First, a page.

8 Must-Visit Vineyards in Europe
When it comes to wine, the nations of Europe fight for the honor of claiming Europe’s best wine. There are plenty of choices if you’d like to add a visit to a vineyard to your next vacation. To get you started, here are eight must-visit vineyards in Europe.
Weingut Willi Schaefer, Germany
The Romans knew the slate-ridden soil and climate of Germany’s Mosel region was perfect for growing grapes and the industry has flourished ever since. Taste the local Riesling and you’ll see why. Located in the village of Graach, near the bustling tourist center of Bernkastel-Kues, Willi Schaefer's is a family-run vineyard with a long history that dates back to 1121. Cellar tastings and visits are by appointment only and would-be customers are asked to avoid the busy months of August and October when there’s work to be done harvesting the grapes.
Pheasant’s Tears, Georgia
Some might argue that Georgia should be classified as Asia, but many of its residents identify as Europeans. The country’s been making wine for millennia and the hub of today’s industry is the charming town of Sighnagi, an easy ride from the capital. In town, you’ll find the base of the Pheasant's Tears winery. Their wine is made the traditional way, fermented and aged in qvevri, which are clay vessels designed especially for the purpose. They can arrange tastings without prior notice and tours to their vineyard.
Chateau la Villatade, France
Near the beautiful city of Carcassonne, in the delightful region of Languedoc-Roussillon, you’ll find Chateau la Villatade. A stay here offers an intimate vineyard experience, with sweeping views across the Minervois plain all the way to the Pyrenees. With sloping fields of vines and olive groves, this is the perfect place to relax and experience the typical landscapes of the Aude region and let your hosts share their passion for wine.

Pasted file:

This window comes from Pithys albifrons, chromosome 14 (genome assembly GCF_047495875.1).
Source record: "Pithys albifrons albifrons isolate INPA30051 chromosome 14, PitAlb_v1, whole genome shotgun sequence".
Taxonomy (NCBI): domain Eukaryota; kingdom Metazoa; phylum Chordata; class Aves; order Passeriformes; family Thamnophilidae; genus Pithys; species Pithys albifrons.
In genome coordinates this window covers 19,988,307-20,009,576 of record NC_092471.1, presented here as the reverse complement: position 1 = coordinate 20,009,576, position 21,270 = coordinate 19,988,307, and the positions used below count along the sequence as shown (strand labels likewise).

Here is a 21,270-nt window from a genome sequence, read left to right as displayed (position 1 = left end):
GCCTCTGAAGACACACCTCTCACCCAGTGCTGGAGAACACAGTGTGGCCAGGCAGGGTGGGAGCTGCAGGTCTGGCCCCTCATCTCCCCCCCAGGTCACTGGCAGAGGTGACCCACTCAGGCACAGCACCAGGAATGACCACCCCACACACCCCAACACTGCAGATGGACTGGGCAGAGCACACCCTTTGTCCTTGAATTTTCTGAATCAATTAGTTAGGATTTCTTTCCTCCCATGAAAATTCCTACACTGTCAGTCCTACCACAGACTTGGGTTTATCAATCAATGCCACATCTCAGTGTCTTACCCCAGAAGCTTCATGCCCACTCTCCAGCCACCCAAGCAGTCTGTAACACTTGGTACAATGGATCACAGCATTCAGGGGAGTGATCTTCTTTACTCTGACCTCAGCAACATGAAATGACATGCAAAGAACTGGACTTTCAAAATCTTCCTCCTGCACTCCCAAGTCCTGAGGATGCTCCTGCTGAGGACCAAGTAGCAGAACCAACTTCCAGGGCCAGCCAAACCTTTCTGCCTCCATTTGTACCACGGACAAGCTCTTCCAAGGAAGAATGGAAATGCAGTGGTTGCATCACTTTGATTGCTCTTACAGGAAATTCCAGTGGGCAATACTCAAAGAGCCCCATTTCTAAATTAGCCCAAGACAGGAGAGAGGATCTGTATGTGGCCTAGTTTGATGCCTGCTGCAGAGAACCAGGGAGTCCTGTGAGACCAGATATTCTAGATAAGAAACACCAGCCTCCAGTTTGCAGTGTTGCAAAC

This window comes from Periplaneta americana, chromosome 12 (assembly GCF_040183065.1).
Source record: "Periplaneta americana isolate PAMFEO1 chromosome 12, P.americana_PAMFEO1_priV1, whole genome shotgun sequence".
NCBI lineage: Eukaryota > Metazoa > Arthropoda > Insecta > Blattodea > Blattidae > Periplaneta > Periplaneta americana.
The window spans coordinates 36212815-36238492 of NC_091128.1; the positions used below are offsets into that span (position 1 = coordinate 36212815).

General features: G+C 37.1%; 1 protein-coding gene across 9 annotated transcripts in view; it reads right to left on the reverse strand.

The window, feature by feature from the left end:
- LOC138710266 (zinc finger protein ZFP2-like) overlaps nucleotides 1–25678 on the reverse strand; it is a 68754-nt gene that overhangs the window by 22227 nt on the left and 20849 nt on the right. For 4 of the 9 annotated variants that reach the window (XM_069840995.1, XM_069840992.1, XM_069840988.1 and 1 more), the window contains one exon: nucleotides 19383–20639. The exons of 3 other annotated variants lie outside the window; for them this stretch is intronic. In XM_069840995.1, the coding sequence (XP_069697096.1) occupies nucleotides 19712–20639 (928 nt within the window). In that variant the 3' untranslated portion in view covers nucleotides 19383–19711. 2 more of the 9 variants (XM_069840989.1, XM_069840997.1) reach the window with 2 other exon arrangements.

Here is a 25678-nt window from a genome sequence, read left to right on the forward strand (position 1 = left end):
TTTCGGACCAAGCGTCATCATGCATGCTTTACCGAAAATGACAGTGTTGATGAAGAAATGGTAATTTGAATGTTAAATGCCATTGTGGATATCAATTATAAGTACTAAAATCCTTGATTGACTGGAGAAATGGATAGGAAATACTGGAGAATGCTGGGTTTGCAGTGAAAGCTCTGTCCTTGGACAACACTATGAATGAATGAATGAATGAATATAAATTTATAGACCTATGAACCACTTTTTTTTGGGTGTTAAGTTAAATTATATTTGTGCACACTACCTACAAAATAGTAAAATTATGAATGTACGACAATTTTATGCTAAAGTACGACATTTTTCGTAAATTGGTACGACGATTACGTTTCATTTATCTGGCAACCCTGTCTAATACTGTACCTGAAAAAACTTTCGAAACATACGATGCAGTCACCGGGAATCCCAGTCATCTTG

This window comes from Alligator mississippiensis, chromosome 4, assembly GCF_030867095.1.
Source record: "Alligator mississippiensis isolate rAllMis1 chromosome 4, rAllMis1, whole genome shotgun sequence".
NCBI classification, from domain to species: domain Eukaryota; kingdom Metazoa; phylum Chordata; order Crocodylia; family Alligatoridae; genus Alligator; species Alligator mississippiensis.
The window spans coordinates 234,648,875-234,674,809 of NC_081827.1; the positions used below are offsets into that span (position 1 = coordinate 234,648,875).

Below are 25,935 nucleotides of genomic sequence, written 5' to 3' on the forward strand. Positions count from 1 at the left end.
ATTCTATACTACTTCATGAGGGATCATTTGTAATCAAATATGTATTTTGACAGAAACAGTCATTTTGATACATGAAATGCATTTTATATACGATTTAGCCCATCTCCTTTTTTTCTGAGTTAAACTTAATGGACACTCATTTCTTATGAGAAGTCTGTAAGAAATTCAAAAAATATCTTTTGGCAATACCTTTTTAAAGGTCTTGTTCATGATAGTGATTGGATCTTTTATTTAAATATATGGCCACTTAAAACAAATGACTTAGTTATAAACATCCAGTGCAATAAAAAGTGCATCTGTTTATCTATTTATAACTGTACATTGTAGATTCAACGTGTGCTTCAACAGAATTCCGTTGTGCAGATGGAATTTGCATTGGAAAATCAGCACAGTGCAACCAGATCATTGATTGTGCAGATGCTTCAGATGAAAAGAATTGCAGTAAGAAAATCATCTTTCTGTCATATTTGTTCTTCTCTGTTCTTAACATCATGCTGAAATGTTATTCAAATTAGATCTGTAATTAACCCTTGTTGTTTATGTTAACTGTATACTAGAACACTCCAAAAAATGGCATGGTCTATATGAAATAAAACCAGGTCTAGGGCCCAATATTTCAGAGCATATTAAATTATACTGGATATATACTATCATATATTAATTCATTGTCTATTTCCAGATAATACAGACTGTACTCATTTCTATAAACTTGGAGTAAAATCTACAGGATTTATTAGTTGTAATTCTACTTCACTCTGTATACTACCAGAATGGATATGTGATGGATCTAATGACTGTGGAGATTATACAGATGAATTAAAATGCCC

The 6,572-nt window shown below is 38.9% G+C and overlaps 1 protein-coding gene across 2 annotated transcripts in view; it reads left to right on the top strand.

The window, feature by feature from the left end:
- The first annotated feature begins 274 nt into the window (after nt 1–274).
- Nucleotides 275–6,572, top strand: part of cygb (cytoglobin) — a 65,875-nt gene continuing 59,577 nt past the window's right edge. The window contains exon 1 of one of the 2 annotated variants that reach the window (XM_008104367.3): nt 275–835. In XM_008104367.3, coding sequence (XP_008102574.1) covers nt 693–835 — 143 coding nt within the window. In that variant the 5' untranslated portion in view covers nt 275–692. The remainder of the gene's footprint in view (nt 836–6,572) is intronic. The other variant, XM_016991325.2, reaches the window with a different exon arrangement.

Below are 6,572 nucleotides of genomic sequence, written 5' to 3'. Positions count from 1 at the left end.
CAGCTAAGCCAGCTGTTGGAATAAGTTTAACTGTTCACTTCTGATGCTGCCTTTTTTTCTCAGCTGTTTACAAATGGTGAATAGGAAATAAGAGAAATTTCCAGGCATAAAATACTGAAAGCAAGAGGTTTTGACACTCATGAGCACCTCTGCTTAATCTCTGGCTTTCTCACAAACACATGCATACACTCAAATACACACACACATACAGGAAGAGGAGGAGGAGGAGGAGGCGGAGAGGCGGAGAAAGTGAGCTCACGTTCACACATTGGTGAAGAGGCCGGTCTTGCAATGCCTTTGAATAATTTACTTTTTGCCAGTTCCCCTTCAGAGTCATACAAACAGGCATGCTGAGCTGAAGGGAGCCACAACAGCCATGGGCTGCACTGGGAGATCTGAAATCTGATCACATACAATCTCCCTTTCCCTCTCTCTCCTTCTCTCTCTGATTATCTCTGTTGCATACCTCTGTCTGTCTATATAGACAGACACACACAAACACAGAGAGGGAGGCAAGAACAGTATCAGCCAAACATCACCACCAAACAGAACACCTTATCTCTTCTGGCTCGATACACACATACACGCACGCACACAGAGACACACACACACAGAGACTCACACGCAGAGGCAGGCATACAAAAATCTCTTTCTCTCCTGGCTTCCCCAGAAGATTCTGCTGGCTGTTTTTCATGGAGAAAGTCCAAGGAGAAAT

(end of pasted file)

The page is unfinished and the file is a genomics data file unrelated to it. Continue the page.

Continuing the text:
Moët & Chandon, France
If it’s bubbles you crave, then the Champagne region of France is the holy grail and amongst the best-known names is, of course, that of Moët & Chandon. Make your way to Epernay and head underground to the largest network of subterranean cellars in the region. There are 28km of tunnels, the oldest of which was dug when the company was founded in 1743. The cool, humid climate of those tunnels is what allows the slow maturing necessary to form those bubbles.
Marchesi di Barolo, Italy
The historic cellars of Marchesi di Barolo can be found in Barolo, Italy, overlooking the castle of the Marquis Falletti. Wine has been made here since 1807. The Marquis of Barolo Carlo Tancredi Falletti married French noblewoman Juliette Colbert de Maulévrier in Paris and when she set foot in her new Italian home, she immediately saw the potential for making wine. The vineyard passed to the Abbona family and five generations later, wine is still produced from this estate.
Tinwood Estate, UK
The English winegrowing industry is coming on in leaps and bounds. One of the best counties to try a glass or two is West Sussex. The Tinwood Estate began life as a lettuce farm, but the owner’s son saw the potential in a different crop and switched production to grape vines. Now, 100,000 champagne-variety vines are well established on this chalky soil close to the historic city of Chichester. Take a tour and then relax with a chilled glass of sparkling wine accompanied by a cheese platter or a selection of canapés.
The Tokaj wine region is a UNESCO World Heritage Site and specializes in sweet dessert wines. Like the Champagne region in France, Tokaj is a closed wine region, the law determining the grape varieties that can be grown here, such as Hárslevelű, Kövérszőlő, Zéta and Sárgamuskotály. The most famous cellar in the area is the Rákóczi cellar. It dates from the 15th century and features the imposing 28 metre long Knights’ Hall, the largest of its kind in the region and the perfect space to host a wine-tasting.
La Rioja, Spain
A full-bodied red is a signature wine of Spain. Located 90km south of the northern city of Bilbao, the vineyards of La Rioja Alta are found at a higher elevation. This shortens the growing season and produces a fruitier wine which is lighter on the palate. Five families founded the Sociedad Vinícola de La Rioja Alta in 1890 and today, wine is aged the traditional way in locally-made oak barrels. Tours are offered and include a guided tasting of four wines.
The variety of European wines is astonishing, given the relatively small area across which the grapes are produced. Which is your favorite?
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